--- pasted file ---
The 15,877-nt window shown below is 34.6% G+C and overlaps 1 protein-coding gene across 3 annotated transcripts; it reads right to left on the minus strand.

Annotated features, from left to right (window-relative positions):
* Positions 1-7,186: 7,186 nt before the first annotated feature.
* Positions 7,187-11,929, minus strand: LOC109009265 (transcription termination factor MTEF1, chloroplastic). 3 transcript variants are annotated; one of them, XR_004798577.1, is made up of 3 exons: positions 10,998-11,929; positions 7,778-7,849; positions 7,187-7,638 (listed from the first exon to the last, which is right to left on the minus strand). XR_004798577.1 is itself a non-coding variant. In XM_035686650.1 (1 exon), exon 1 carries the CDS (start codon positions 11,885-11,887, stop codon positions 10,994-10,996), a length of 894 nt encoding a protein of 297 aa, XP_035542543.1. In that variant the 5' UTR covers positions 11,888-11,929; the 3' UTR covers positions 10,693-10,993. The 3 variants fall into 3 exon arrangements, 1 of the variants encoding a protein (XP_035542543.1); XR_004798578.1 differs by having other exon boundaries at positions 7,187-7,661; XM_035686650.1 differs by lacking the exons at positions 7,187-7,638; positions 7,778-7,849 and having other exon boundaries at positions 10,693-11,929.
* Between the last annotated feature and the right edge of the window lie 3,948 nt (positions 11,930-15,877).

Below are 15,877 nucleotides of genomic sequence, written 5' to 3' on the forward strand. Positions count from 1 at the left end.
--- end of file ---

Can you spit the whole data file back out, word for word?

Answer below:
The 15,877-nt window shown below is 34.6% G+C and overlaps 1 protein-coding gene across 3 annotated transcripts; it reads right to left on the minus strand.

Annotated features, from left to right (window-relative positions):
* Positions 1-7,186: 7,186 nt before the first annotated feature.
* Positions 7,187-11,929, minus strand: LOC109009265 (transcription termination factor MTEF1, chloroplastic). 3 transcript variants are annotated; one of them, XR_004798577.1, is made up of 3 exons: positions 10,998-11,929; positions 7,778-7,849; positions 7,187-7,638 (listed from the first exon to the last, which is right to left on the minus strand). XR_004798577.1 is itself a non-coding variant. In XM_035686650.1 (1 exon), exon 1 carries the CDS (start codon positions 11,885-11,887, stop codon positions 10,994-10,996), a length of 894 nt encoding a protein of 297 aa, XP_035542543.1. In that variant the 5' UTR covers positions 11,888-11,929; the 3' UTR covers positions 10,693-10,993. The 3 variants fall into 3 exon arrangements, 1 of the variants encoding a protein (XP_035542543.1); XR_004798578.1 differs by having other exon boundaries at positions 7,187-7,661; XM_035686650.1 differs by lacking the exons at positions 7,187-7,638; positions 7,778-7,849 and having other exon boundaries at positions 10,693-11,929.
* Between the last annotated feature and the right edge of the window lie 3,948 nt (positions 11,930-15,877).

Below are 15,877 nucleotides of genomic sequence, written 5' to 3' on the forward strand. Positions count from 1 at the left end.